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High Park is the largest park in Torontomarker, Ontariomarker, Canadamarker. It spans 161 hectares (398 acres, 1.61 km²). It is a mixed recreational and natural park, with sporting facilities, cultural facilities, educational facilities, gardens, playgrounds and a zoo. One third of the park remains in a natural state, with a rare oak savannah ecology.

The park is located to the west of downtown, north of Humber Bay. It stretches south from Bloor Street West to The Queensway, just north of Lake Ontariomarker. It is bounded on the west by Ellis Park Road and Grenadier Pond and on the east by Parkside Drive. (See map of High Park in PDF.)


Curling in High Park.
An 1836 watercolour by John George Howard, the original owner of High Park
In 1836, John George Howard purchased a property in the County of York, to the west of Toronto, for a sheep farm, at the cost of $1,000.00. It was here that Howard designed and built Colborne Lodgemarker, a Regency-style picturesque cottage in 1837 to complement its natural surroundings as the residence for himself and his wife Jemima Frances Meikle. The Howards named their property 'High Park' as it was situated on the highest point of land along the Humber Bay shoreline. After a successful career as architect, engineer and land surveyor to the City of Toronto, Howard retired here in 1855.

Map of High Park, 1870s
In 1873, Howard and his wife agreed to convey their country property to the City of Toronto. There were several conditions to the conveyance, including that the Howards continue to live at their residence, no alcohol ever be served in the park, and that the City hold the park "for the free use, benefit and enjoyment of the Citizens of Toronto for ever and to be called and designated at all times thereafter High Park". The city council voted 13 to 2 to accept the Howard's conditions. The two dissenters felt the park was too far away from the city to be of any use to its citizens. At the time, direct access to the Howard property was only by boat, the Great Western Railway line to the south or a toll road. Soon afterwards the "Road to High Park" was built from the Lake Road to the park lands, today's Spring Road and Centre Road. Howard received a lifetime pension from the City in exchange for the property.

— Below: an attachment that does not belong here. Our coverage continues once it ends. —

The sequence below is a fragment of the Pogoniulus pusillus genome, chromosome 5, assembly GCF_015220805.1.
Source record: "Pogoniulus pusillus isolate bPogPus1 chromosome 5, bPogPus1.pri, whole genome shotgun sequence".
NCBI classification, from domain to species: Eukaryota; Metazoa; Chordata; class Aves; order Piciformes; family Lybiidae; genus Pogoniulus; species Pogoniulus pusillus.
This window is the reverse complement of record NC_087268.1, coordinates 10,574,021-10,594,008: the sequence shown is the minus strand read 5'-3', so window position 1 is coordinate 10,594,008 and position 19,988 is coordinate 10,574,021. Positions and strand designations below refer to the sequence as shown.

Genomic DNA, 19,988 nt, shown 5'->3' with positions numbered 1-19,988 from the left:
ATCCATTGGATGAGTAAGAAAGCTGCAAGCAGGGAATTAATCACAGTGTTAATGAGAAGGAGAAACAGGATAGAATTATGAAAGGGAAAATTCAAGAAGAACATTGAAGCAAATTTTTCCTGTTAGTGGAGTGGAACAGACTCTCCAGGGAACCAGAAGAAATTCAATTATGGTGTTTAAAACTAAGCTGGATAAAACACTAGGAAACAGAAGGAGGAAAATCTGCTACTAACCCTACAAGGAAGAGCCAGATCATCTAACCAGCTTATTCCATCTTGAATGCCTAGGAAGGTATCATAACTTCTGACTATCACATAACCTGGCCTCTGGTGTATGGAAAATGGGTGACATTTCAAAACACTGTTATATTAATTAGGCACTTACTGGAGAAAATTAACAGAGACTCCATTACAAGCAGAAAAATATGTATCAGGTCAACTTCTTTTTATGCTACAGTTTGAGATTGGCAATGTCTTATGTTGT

In 1876 a portion of the Howard's property formed the original park, along with bought from Percival Ridout east of the Howard farm. The remaining southern of Howard's property, including Colborne Lodge, passed to the city after John Howard's death in 1890. The western addition of added in 1930 was purchased from the Chapman estate. The Howards are buried in High Park, under a stone monument that is fronted by a portion of fencing from St. Paul's Cathedral in London, England, across the street from Colborne Lodge. Today, Colborne Lodge is a museum containing many of the original Howard furnishings including John Howard's watercolours of early Toronto. The museum is open year-round.

Natural geography